Economics and similar, for the sleep-deprived

A subtle change has been made to the comments links, so they no longer pop up. Does this in any way help with the problem about comments not appearing on permalinked posts, readers?

Update: seemingly not

Update: Oh yeah!

Friday, January 02, 2009

Harold Pinter's poetry, a defence

(The Guardian blog didn't go for this, so my career as a noted obituarist has stalled a bit. Nevertheless ...)

Such a shame to hear of Harold Pinter’s death. What particularly makes me want to write something about him is that as the obituaries and tributes pour in, the majority of them are bound to focus entirely on his plays and activism, while regarding his poetry – particularly the later obscene and polemic verses mainly contributed to newspaper letters columns – as something of an embarrassment, to be glided over as quickly as possible and mentioned, if at all, as evidence of unabated political commitment in his years of decline.
Which I just totally disagree with; I found Pinter’s dramatical masterworks hard going, but his poetry grabbed me by the throat. The thing is, the guy was unbelievably good at swearing. Some people are really bad at swearing (Hugh Grant, for example) and some people are fantastic at it (Ricky Tomlinson). Harold Pinter was the only person I can think of, with the possible exception of Peter Cook, who raised to the highest levels of art. Pinter was to the Anglo-Saxon invective what Zinedine Zidane was to the head-butt.

Consider, “Democracy”, from 2003. “The big pricks are out; they’ll fuck everything in sight – watch your back”. Only one minor and one major swear-word, but my God, how offensive? If you could swear like that, you’d never have problems with your builders again. If you could swear like Harold Pinter, white vans would meekly draw aside and let you cut in to traffic.
Or American Football, from 1991. Working the second division profanity “shit” into an intricate fugue, Pinter creates a mosaic of foul images. “We blew the shit right back up their own ass, and out their fucking ears … Now I want you to come over here and kiss me on the mouth”. He ran a cricket team, you know – how would you fancy dropping a dolly catch next to the boundary, with a captain who could swear like that waiting for you in the dressing room?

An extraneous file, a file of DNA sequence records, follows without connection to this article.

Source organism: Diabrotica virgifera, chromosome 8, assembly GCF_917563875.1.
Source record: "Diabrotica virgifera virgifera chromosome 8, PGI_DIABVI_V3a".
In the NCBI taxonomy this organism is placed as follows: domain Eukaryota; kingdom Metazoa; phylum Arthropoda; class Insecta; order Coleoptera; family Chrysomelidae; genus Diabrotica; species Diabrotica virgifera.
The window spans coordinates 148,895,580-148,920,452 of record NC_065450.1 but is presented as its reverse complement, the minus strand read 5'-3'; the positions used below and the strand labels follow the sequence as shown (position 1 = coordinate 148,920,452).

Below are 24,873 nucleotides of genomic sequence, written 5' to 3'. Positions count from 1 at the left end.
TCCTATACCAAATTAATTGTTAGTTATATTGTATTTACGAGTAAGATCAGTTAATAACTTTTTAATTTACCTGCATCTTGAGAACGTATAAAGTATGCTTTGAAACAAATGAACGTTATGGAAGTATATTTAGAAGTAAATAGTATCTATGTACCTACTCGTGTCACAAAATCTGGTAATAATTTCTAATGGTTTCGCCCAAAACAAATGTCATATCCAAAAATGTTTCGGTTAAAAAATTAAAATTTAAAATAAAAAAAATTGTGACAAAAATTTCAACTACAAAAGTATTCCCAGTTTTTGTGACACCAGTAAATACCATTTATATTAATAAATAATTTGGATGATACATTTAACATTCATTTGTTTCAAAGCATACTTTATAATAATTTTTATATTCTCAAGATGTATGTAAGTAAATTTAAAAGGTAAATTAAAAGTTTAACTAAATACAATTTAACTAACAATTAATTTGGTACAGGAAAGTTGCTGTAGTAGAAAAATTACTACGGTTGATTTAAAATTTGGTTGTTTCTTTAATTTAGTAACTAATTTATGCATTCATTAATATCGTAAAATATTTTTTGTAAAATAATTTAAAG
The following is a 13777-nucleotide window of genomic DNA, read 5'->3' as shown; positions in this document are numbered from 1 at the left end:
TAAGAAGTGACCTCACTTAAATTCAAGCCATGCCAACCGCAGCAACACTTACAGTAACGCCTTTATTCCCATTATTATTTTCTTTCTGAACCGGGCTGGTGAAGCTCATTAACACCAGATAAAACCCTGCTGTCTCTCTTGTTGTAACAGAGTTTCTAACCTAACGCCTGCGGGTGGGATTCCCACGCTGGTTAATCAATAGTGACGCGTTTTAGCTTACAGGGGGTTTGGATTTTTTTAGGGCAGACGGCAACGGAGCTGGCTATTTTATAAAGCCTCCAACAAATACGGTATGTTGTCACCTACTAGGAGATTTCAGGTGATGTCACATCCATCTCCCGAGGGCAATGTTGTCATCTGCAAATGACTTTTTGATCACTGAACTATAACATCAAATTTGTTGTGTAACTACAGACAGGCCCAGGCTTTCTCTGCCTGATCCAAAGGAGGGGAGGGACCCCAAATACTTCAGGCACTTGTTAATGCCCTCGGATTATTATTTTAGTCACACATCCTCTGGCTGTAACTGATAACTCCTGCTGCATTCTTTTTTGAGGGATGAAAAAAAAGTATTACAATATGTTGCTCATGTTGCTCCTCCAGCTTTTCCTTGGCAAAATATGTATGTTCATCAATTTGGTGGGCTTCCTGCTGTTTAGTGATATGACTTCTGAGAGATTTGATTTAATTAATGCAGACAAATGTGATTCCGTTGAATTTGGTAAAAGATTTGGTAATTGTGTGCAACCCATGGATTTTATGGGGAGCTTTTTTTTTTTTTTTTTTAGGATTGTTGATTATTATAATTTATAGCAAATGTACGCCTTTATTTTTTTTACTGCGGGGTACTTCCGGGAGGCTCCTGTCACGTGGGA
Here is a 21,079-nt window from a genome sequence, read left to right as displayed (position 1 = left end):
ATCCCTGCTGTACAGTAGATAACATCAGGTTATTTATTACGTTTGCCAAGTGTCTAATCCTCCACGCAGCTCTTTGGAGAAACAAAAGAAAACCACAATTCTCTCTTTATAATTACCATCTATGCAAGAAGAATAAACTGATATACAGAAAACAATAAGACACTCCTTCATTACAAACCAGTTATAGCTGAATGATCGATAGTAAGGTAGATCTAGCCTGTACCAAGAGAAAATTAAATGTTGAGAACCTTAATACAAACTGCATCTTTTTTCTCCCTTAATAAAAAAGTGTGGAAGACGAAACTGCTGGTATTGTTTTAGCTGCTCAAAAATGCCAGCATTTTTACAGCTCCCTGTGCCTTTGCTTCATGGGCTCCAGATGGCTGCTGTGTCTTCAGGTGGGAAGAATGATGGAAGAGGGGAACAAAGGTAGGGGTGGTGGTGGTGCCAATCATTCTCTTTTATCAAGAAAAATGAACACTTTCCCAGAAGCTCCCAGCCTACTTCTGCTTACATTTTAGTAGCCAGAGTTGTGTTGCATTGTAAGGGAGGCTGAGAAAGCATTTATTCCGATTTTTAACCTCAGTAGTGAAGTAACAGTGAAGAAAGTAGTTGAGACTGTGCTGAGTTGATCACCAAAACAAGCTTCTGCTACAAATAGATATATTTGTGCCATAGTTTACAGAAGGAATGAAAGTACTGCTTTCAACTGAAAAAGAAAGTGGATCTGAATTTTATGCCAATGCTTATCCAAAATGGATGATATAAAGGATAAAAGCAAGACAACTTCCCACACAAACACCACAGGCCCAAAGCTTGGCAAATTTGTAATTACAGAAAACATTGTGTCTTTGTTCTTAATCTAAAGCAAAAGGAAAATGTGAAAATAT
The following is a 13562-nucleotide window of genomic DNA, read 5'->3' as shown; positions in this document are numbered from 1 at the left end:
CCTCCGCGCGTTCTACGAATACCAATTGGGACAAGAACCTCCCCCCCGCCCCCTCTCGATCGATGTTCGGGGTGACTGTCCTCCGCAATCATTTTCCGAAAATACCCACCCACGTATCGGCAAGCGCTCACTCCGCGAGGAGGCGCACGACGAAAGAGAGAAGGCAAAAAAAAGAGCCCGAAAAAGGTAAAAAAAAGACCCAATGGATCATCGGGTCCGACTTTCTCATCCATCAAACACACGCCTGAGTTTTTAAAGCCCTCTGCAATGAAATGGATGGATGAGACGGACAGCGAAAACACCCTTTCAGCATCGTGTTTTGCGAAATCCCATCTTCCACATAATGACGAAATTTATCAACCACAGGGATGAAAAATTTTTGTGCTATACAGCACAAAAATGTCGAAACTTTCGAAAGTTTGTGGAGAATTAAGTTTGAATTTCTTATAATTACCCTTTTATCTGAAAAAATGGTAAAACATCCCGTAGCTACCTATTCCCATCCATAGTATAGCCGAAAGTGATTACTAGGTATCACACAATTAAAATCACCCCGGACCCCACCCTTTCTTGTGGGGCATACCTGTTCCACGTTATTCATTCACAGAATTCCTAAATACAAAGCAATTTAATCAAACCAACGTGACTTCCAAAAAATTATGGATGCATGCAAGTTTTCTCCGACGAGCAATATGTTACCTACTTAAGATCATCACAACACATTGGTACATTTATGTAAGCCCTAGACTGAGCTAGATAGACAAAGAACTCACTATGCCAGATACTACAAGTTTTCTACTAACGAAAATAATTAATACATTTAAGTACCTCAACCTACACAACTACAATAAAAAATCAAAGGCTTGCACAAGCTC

It’s not as if Pinter didn’t give us a load of clues about what he was doing; as Michael Billington notes at the link above, the point of these poems were that they were brutal, unattractive and hard to look at, because they were describing a reality that was also brutal, unattractive and difficult to face up to. Lots of people thought that Pinter’s invective was counterproductive, and that it would have been better for him to make his points with the reasoned eloquence that he was certainly capable of, as in his Nobel acceptance lecture. Maybe, but on the other hand, lots of people thought that plays ought to have wisecracking dialogue, a couple of good songs and a pretty girl who finds romance in the last half hour, and Harold Pinter set them right too.

In the last couple of weeks, we’ve had quite a few journalists and commentators musing on the general subject of “Iraq, eh? What was all that about?”, helping themselves to lowballed estimates of the civilian deaths caused and concluding that it’s all very difficult and we can’t really tell what the long term consequences are. The great thing about Pinter’s poetry is that, for the few seconds you’re reading it, you’re absolutely transfixed and forced to think about the physical reality of what these news stories are actually talking about. A lot of people don’t want to do that, and I suspect that this is why they’re so keen to say that some of best bad language in English letters isn’t worth looking at. They’re wrong.
10 comments this item posted by the management 1/02/2009 05:57:00 AM

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